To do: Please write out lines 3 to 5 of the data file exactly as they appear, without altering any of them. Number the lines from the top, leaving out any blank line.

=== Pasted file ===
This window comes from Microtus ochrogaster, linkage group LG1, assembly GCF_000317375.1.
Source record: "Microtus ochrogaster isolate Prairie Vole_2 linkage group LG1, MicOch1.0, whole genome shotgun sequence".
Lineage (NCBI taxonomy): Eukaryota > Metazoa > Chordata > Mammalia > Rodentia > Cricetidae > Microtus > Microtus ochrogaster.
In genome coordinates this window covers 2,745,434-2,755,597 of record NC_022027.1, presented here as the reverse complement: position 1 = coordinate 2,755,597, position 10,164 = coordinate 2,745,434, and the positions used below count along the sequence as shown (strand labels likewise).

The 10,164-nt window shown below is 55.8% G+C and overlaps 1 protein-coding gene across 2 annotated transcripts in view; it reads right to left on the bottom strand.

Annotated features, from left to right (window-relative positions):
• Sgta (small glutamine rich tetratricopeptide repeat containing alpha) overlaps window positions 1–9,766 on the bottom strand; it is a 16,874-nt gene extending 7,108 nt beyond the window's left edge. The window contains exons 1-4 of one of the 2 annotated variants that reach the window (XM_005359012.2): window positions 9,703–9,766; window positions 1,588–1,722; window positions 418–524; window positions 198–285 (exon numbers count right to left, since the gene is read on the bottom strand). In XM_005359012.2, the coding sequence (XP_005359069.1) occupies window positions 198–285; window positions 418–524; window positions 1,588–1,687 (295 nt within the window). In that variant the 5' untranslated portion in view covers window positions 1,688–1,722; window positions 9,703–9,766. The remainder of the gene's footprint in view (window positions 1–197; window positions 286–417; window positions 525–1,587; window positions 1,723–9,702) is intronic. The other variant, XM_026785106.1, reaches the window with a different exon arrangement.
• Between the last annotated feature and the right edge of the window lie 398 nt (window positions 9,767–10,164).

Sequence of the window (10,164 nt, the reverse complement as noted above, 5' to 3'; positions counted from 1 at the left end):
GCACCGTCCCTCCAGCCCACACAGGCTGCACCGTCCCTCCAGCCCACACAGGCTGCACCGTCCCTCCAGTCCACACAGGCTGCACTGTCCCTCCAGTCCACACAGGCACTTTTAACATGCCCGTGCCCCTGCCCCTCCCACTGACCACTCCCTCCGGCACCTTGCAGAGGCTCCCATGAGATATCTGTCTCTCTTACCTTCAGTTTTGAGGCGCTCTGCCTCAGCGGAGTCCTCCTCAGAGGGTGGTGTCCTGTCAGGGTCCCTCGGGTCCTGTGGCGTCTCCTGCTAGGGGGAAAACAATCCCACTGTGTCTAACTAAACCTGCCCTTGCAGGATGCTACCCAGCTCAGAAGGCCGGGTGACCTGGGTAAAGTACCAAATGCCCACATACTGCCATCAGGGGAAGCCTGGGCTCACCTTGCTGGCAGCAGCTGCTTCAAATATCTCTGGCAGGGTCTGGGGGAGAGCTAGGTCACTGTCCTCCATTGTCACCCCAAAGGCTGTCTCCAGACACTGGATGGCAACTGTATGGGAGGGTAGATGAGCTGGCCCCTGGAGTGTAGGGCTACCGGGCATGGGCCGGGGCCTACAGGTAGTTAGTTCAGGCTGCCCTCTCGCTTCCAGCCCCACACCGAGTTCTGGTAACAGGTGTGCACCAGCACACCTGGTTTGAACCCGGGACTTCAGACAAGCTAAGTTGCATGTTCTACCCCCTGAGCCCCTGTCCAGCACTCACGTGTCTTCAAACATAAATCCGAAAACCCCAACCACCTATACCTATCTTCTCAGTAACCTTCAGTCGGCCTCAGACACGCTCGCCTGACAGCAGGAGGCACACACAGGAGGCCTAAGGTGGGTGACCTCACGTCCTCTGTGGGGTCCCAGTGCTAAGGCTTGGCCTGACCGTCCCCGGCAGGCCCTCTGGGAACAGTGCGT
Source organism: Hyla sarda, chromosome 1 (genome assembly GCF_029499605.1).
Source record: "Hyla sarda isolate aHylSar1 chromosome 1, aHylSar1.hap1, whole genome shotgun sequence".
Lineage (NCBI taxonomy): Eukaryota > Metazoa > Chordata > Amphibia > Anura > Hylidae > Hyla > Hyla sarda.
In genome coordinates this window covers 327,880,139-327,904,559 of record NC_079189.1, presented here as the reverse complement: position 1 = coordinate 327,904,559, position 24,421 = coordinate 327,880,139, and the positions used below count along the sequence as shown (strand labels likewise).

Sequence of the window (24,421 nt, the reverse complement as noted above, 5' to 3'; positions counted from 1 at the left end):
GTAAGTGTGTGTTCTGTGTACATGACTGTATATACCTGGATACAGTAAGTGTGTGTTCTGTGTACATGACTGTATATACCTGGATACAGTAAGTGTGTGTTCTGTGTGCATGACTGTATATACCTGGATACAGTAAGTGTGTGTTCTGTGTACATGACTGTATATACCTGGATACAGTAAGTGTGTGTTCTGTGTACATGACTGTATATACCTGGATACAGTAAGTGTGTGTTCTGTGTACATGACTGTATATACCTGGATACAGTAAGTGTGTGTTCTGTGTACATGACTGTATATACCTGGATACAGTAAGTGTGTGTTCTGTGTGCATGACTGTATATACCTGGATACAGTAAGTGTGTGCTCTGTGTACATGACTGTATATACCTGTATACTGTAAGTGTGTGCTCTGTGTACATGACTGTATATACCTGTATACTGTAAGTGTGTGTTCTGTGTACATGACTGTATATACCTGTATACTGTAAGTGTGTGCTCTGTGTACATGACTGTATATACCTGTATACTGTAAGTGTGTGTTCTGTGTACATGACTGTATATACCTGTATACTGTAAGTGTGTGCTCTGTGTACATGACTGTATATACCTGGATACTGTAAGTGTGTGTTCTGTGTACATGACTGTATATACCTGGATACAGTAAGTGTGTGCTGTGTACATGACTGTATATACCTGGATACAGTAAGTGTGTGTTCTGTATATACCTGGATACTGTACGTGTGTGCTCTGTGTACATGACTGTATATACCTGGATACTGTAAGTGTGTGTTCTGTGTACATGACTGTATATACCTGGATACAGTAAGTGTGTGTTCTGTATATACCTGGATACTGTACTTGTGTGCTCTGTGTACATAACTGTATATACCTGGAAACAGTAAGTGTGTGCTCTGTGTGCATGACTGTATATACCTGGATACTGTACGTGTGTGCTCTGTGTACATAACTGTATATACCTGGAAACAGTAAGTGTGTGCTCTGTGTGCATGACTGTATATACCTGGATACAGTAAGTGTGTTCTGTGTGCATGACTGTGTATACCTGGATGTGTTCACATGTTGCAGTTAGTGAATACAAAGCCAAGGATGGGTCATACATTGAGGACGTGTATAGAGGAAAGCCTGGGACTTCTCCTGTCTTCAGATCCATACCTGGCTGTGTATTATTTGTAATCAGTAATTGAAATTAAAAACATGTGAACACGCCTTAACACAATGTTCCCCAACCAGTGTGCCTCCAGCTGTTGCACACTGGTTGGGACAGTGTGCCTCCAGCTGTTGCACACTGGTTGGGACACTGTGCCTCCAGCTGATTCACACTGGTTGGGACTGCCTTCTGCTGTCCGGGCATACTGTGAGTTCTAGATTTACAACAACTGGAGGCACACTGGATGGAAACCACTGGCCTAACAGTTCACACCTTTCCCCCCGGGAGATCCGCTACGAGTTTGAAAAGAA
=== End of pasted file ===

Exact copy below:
Lineage (NCBI taxonomy): Eukaryota > Metazoa > Chordata > Mammalia > Rodentia > Cricetidae > Microtus > Microtus ochrogaster.
In genome coordinates this window covers 2,745,434-2,755,597 of record NC_022027.1, presented here as the reverse complement: position 1 = coordinate 2,755,597, position 10,164 = coordinate 2,745,434, and the positions used below count along the sequence as shown (strand labels likewise).

The 10,164-nt window shown below is 55.8% G+C and overlaps 1 protein-coding gene across 2 annotated transcripts in view; it reads right to left on the bottom strand.